Obama held a town hall meeting in the White House Thursday. (Getty Images)
WASHINGTON (CNN) - The President is not just the commander-in-chief - he's also the politician-in-chief. And lately, we're seeing President Obama more and more in that role.
Two town halls in California last week. This week, a virtual town hall. Appearances on The Tonight Show . . . 60 Minutes . . . ESPN. Two prime-time news conferences.
Then there's door-to-door canvassing by his grass-roots supporters, and a TV ad from his supporters in the Democratic Party that urges Americans to call their members of Congress and tell them to vote for the Obama budget.
Is the President risking overexposure? You hear that criticism in the press. New York Times columnist Gail Collins wrote, "Barack Obama is going to be on television every day forever. No venue is too strange."
So far, however, the public doesn't seem to mind. At 63 percent in CNN's poll of polls, the President's job approval is higher than any of his four predecessors after two months in office. After all, the President is spending time with THEM.
Is President Obama violating his promise to change the tone of American politics? Actually, the president's tone has not been particularly harsh or partisan, even when he spoke to two Democratic Party fundraisers Wednesday night - audiences eager for partisan red meat.
"And to a bunch of critics out there, I've already said, show me your budget; show me what you want to do," said Obama.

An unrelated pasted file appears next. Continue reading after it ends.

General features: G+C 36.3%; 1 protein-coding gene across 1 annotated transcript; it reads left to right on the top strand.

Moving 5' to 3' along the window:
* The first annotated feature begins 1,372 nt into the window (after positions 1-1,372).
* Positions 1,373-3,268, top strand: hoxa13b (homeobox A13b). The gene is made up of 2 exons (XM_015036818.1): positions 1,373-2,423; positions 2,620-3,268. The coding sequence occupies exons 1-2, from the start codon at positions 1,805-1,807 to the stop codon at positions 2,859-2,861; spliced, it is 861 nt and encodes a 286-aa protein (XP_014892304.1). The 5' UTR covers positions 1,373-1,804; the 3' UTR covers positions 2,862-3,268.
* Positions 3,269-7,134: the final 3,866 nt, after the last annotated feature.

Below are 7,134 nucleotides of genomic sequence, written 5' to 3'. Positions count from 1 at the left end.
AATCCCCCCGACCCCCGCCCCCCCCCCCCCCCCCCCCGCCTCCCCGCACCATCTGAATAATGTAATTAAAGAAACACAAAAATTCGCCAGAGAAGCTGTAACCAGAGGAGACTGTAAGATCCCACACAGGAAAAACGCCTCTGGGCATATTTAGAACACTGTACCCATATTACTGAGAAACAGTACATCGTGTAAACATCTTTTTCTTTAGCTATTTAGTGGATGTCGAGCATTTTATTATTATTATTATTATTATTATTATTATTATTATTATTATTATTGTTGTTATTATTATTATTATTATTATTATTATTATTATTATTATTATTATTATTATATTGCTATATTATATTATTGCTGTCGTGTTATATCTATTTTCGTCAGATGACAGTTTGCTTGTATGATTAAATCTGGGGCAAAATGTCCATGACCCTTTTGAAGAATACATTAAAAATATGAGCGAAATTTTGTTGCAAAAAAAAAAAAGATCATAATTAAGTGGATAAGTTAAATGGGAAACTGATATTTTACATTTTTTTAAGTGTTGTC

The President saved his harshest rhetoric for, um, us.
"I know it can be easy, especially in Washington, to get caught up in the day-to-day chatter of cable television, to be distracted by the petty and the trivial and to fall into the trap of keeping score about who's up and who's down," Obama said.
He's leaving the toughest talk to his critics.
"The President's budget will hurt the economy and destroy jobs in our country at the very time that our country needs help, and I think it is completely irresponsible," says House Republican leader John Boehner.
"I want his policies that I believe take us in the wrong direction to fail," adds former senator and Republican presidential candidate Fred Thompson.
Meanwhile, just how mild is the president's rhetoric right now? This week, the politician-in-chief endorsed a Democratic candidate in a special election for Congress. But he did not criticize the Republican in that race, praising Democrat Scott Murphy instead.
"Scott has the right experience with a record of creating real, high-paying jobs in Upstate New York. Now, he's ready to go to Washington to continue that work alongside me and Democrats and Republicans in Congress."